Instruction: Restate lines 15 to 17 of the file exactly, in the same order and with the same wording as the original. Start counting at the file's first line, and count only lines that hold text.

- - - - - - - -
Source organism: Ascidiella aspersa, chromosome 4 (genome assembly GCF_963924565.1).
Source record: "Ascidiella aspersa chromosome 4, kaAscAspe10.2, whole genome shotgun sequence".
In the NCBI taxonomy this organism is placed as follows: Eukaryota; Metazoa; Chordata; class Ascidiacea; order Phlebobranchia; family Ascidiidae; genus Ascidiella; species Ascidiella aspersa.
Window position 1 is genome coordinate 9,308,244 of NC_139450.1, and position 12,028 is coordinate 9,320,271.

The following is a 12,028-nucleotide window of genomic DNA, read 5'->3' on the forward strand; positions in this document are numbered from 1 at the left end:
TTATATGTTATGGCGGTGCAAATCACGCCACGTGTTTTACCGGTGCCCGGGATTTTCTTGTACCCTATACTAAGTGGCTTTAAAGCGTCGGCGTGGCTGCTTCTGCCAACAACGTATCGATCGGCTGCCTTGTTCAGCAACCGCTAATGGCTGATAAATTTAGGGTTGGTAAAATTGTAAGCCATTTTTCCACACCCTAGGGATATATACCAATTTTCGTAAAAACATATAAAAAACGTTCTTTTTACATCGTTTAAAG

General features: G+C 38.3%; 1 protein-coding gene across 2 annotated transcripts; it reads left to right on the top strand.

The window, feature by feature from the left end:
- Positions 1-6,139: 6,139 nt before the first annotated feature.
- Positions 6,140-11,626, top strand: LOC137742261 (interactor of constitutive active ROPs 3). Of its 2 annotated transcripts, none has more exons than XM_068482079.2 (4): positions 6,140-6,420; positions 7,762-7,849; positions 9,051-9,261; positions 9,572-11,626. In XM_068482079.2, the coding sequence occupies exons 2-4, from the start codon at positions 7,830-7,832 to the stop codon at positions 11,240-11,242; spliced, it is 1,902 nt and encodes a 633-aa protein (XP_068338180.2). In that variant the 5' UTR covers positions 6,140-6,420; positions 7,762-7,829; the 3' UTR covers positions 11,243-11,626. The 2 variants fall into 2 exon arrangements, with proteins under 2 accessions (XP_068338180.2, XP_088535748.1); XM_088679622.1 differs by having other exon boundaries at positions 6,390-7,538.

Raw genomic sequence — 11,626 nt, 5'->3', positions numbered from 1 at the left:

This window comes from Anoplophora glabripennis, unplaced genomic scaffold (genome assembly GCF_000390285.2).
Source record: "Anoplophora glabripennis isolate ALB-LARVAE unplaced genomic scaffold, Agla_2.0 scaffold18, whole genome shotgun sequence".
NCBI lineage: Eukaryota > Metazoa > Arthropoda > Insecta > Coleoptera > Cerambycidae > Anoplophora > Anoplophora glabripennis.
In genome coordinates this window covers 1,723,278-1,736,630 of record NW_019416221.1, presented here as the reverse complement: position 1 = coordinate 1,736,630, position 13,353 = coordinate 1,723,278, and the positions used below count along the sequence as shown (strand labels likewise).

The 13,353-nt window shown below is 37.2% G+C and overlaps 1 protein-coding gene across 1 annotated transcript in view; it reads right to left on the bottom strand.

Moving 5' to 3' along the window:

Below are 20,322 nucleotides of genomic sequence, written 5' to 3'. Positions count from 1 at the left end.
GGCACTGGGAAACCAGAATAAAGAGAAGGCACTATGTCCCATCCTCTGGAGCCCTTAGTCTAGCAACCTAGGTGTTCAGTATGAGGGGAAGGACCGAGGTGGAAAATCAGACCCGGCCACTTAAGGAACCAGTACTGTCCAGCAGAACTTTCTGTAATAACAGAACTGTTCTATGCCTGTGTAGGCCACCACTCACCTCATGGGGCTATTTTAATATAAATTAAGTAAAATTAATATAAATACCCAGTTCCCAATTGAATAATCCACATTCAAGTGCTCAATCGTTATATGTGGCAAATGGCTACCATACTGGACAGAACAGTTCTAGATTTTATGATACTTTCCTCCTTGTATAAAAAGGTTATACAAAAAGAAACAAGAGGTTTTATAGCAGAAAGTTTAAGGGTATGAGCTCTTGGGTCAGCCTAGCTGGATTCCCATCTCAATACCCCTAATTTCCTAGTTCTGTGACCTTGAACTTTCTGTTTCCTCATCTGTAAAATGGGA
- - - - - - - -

In genome coordinates this window covers 1,723,278-1,736,630 of record NW_019416221.1, presented here as the reverse complement: position 1 = coordinate 1,736,630, position 13,353 = coordinate 1,723,278, and the positions used below count along the sequence as shown (strand labels likewise).

The 13,353-nt window shown below is 37.2% G+C and overlaps 1 protein-coding gene across 1 annotated transcript in view; it reads right to left on the bottom strand.

Moving 5' to 3' along the window: